How Handel Schieves A Sense Of Majesty In His Setting Of The King Shall Rejoice

1649 words - 7 pages

How Handel Schieves a Sense of Majesty in his Setting of The King Shall Rejoice

There are many factors that come together in Handel's The King Shall
Rejoice to create majesty. This essay will include such musical
aspects as; style and influences, texture, rhythm, the texts used,
melody and instrumentation. There are five movements within Handel's
The King Shall Rejoice; this essay will include examples from each
movement.

Handel achieves a powerful and bright opening at the start of the
first movement through a strong and steady tempo. The music is in four
four time; this common time signature helps to emphasize the vocal
line and the majesty of the words. The key signature of D major is
used as the tonic from the start of the first movement; this key
conotates strength, happiness, positivity and majesty.

Handel has many influences, mostly European. The influences that we
can see coming through in Handel's The King Shall Rejoice to create
majesty are, Italian, French and English. The sense of the dramatic in
Handel's The King Shall Rejoice is an Italian influence on the piece.
Italian opera was renown for being dramatic and Handel incorporates
this device successfully into his music.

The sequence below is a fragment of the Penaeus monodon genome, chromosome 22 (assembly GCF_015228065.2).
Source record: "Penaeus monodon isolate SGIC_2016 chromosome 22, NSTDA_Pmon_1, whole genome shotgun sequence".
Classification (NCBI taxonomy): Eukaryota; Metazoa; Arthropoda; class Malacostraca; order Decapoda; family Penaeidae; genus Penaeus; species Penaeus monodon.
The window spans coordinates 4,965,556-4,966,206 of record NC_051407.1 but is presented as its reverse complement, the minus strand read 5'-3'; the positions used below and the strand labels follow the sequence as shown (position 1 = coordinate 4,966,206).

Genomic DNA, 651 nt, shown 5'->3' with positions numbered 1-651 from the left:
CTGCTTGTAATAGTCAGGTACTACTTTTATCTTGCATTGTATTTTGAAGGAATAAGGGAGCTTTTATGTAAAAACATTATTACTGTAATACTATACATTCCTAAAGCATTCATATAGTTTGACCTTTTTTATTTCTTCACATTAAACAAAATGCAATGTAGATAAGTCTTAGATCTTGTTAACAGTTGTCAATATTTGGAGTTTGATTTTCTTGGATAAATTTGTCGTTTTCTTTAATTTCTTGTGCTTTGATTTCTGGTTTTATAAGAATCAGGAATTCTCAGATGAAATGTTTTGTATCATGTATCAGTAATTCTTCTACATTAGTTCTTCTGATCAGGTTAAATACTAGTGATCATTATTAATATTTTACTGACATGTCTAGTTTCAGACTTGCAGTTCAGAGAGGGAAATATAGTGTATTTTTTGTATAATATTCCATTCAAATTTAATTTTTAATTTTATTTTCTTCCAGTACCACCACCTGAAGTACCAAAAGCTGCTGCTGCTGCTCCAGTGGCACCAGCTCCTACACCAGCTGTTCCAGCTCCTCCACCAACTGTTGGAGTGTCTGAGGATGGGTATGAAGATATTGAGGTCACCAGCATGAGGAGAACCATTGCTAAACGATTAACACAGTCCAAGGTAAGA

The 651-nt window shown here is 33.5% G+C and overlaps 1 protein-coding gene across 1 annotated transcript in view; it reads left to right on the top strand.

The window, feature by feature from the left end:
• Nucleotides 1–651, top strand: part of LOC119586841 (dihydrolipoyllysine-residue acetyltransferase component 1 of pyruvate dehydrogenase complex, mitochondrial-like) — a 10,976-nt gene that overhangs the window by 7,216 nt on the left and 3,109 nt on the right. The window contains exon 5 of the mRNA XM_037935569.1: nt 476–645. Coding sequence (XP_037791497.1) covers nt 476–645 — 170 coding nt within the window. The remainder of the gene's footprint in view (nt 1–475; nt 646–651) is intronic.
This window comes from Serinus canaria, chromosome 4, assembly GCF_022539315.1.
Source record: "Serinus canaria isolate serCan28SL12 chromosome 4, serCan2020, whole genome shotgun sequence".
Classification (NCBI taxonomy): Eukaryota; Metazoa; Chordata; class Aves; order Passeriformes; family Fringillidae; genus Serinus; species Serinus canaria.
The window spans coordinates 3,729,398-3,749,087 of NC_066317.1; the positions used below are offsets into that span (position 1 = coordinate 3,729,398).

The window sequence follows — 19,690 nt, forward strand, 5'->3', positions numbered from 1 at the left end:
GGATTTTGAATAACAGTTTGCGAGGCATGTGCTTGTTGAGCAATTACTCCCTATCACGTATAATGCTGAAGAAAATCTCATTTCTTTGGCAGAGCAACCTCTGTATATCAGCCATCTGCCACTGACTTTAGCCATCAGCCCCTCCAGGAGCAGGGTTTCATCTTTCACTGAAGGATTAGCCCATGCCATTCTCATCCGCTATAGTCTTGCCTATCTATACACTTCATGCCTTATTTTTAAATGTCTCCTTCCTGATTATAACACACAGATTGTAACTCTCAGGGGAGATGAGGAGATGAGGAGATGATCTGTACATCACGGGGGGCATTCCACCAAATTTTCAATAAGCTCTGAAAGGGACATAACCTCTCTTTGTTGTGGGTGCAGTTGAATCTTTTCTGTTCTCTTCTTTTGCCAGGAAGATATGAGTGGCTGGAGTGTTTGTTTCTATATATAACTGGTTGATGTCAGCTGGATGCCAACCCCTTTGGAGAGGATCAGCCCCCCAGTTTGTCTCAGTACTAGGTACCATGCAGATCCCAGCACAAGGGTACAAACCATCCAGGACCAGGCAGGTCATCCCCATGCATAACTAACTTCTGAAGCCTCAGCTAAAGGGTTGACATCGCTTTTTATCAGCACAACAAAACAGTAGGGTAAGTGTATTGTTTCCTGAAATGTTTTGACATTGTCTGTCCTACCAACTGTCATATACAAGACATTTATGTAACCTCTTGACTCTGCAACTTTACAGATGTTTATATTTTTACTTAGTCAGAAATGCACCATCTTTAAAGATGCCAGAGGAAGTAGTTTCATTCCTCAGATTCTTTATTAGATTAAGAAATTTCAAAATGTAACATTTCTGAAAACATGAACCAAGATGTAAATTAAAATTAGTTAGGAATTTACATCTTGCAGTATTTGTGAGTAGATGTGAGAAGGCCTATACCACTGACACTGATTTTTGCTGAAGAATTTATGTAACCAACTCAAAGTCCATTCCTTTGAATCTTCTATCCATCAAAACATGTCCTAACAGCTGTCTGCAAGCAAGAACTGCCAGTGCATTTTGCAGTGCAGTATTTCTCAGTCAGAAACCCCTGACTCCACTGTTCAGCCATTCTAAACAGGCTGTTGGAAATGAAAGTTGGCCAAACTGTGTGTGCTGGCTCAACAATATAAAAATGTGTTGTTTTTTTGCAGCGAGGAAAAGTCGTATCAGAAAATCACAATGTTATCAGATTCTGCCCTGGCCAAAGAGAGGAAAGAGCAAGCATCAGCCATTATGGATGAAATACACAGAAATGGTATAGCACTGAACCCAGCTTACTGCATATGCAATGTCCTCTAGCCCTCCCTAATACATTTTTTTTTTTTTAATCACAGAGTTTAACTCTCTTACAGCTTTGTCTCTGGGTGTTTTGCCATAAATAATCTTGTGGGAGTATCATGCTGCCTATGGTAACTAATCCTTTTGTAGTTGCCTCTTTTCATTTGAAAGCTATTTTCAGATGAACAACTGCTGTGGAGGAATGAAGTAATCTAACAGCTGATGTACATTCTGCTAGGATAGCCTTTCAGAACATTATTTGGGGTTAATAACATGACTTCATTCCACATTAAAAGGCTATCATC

The dotted quaver and semi quaver rhythmic motif that keeps appearing
all the way through the five moments is an example of a French
influence on Handel. An example of this is on the last beat of bar 22
in the first movement. This rhythm is commonly referred to as 'the
French overture rhythm'. Hemiolas are another example of French, dance
influences in The King Shall Rejoice. An example of a hemiola (where
the music feels like it is in two four instead of three four, because
the strong beat is every two beats instead of three beats) is in bars
eighteen and nineteen of the second movement.

Another influence in the piece is English. This comes in the form of
Purcell, the baroque composer who wrote anthems in the choral
tradition. Purcell often wrote music to be performed in a church, as
Handel was doing with 'The King Shall Rejoice'. It is very important
that Handel did write in a partly traditional English style because of
the event he was writing for. A crowning is a very patriotic event and
the music, above all, must have a grand, majestic, English feel to it.

Many musical devices are used within Handel's The King Shall Rejoice;
these small details added to the music often convey ideas to the
audience, such as the idea of the majesty of the occasion. Handel's
use of rests within a certain phrase, gives the phrase the impression
of short bursts of music, this device creates drama and also tension.
An example of this would be in beats two and three of bars 34 and 35
of the first movement.

Handel writes using motifs (fragments of melodies) and then develops
them. In some parts of...

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